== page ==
PUBLISHED: 11:54 12 January 2006 | UPDATED: 17:11 11 May 2010
A TOWN centre booze ban is set to get the go-ahead. The move comes after a public consultation in which no objections were raised against the proposal. The alcohol ban will cover Royston town centre and the nearby Priory Memorial Gardens. Once the ban is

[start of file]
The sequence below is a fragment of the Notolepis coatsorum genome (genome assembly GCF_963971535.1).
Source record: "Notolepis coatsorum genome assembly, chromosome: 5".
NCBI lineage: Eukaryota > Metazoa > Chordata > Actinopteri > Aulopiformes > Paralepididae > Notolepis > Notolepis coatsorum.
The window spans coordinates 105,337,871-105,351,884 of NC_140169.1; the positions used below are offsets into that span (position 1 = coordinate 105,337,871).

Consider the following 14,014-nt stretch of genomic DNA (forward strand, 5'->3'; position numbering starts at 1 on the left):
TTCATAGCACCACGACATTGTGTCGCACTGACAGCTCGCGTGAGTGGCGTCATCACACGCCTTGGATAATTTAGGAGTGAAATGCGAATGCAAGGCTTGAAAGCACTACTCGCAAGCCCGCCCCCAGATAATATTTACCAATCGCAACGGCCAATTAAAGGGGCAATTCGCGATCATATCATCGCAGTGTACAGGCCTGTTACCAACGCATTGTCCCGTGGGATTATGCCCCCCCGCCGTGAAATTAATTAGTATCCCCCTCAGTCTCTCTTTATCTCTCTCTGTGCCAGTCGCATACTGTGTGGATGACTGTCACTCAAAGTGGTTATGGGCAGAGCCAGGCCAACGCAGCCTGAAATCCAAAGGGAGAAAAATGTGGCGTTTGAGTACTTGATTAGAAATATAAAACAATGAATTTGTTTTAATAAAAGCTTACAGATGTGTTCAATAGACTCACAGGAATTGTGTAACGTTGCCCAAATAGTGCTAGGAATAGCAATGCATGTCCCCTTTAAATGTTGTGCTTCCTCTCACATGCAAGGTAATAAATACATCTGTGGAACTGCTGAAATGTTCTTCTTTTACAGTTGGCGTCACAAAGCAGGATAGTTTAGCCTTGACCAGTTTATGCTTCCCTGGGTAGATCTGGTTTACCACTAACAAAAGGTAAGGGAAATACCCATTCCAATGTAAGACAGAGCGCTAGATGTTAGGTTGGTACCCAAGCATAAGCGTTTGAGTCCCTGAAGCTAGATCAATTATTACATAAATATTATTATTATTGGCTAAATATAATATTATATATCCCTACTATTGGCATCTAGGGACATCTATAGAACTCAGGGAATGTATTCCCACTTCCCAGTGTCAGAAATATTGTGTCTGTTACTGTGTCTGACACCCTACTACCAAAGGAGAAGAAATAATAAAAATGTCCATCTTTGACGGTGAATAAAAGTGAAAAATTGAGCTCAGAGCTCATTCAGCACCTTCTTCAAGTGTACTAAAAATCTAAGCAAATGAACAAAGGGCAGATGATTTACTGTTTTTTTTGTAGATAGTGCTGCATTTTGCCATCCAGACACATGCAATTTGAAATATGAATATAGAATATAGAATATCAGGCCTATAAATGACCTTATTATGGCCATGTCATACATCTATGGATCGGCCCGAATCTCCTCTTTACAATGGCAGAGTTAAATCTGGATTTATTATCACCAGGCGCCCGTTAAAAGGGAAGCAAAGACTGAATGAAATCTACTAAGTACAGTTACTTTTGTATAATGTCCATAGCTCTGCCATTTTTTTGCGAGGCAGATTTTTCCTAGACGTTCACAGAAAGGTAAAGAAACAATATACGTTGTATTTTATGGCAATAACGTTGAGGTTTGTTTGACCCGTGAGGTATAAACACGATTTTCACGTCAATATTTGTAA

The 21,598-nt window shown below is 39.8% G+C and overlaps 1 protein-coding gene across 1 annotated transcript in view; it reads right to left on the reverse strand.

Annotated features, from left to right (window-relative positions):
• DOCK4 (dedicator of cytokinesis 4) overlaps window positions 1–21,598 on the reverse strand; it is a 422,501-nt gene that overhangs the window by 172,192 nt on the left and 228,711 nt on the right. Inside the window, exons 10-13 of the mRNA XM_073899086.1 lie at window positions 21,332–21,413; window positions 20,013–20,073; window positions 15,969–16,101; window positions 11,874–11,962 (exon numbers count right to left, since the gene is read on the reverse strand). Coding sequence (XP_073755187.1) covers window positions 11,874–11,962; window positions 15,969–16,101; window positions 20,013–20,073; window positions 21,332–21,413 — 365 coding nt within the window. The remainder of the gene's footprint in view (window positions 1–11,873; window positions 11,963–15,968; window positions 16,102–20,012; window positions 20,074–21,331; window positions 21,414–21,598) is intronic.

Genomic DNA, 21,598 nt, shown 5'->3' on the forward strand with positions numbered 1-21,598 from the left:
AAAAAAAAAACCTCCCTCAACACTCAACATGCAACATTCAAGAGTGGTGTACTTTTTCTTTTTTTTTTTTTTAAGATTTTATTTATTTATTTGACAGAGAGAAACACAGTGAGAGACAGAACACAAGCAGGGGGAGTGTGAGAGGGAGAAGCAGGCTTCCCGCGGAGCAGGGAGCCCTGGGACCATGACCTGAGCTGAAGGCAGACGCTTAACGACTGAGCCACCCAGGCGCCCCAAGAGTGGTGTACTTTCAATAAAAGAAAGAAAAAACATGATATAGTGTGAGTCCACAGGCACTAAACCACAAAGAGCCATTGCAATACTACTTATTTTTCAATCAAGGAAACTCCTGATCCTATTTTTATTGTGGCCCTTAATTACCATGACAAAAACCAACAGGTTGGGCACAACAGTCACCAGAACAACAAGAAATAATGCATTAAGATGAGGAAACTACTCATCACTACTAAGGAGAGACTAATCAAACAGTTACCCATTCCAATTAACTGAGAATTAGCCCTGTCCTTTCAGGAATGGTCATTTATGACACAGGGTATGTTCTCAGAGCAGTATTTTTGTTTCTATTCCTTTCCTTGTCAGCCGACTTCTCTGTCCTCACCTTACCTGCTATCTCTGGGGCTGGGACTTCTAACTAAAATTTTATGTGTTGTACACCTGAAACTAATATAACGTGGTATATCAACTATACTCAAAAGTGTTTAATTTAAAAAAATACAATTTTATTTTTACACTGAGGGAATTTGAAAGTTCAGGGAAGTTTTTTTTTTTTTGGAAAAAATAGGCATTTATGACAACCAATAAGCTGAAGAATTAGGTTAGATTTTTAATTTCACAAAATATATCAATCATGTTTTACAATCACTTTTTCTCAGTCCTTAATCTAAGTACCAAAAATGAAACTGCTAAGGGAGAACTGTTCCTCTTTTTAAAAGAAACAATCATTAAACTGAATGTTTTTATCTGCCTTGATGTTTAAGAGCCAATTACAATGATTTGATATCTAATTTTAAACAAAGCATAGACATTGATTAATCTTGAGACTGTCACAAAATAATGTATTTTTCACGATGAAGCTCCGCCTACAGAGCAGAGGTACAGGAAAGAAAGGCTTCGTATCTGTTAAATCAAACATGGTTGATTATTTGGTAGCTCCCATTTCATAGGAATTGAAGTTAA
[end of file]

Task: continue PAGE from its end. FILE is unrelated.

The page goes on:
A TOWN centre booze ban is set to get the go-ahead. The move comes after a public consultation in which no objections were raised against the proposal. The alcohol ban will cover Royston town centre and the nearby Priory Memorial Gardens. Once the ban is implemented, it will be an offence to publicly consume alcohol in the area unless in licensed premises. Councillor Bill Davidson, chairman of North Hertfordshire District Council's Royston area committee, said: "There have been no objections to the alcohol-free zone, so the process for implementing it is going ahead. "There are still various processes it must go through, including the district council and the police, but in theory it will be implemented." The ban is intended to curb anti-social behaviour and under-age drinking which have plagued the area. The move to create the ban came after residents complained of drunken yobbish behaviour in the area. In the space of less than a month, more than 400 alcohol cans and bottles had to be cleared from the Priory Memorial Gardens. Cllr Davidson said: "It's good news for Royston. The Priory Memorial Gardens and the surrounding areas have been fairly free of alcohol recently, and hopefully this will continue. "I hope it will also make life a bit quieter and easier for residents in the area." Currently, police only have the power to confiscate alcohol consumed by under-age drinkers, and they have no power to stop those over 18 drinking alcohol in public. The booze ban zone will give police the power to issue £50 fixed penalty notices to anyone consuming alcohol. Sgt Mike Wood of Royston police station said: "I would say this will issue us with an extra weapon in our armoury. "Hopefully, it will send a stronger message out to the youths, and once they realise it's hitting them in the pocket, that will be the end of the problem." The police and district council will now look at the best way to implement the alcohol-free zone. Councillors are expected to approve the booze ban at a meeting of the full council on February 9. Sgt Wood said, however, that there could be a delay in introducing the ban. "The paperwork has to be issued and signs have to be placed on lamp posts in the area, and it all has to be advertised as well." Royston's mayor Cllr Bill Prime said: "I'm fully behind this. "It's just a pity that it's had to come to this, but they've had plenty of warning, and people are entitled to use that part of town without fear. "People are entitled to go about their business in peace, and, hopefully, the alcohol-free zone will allow them to do so.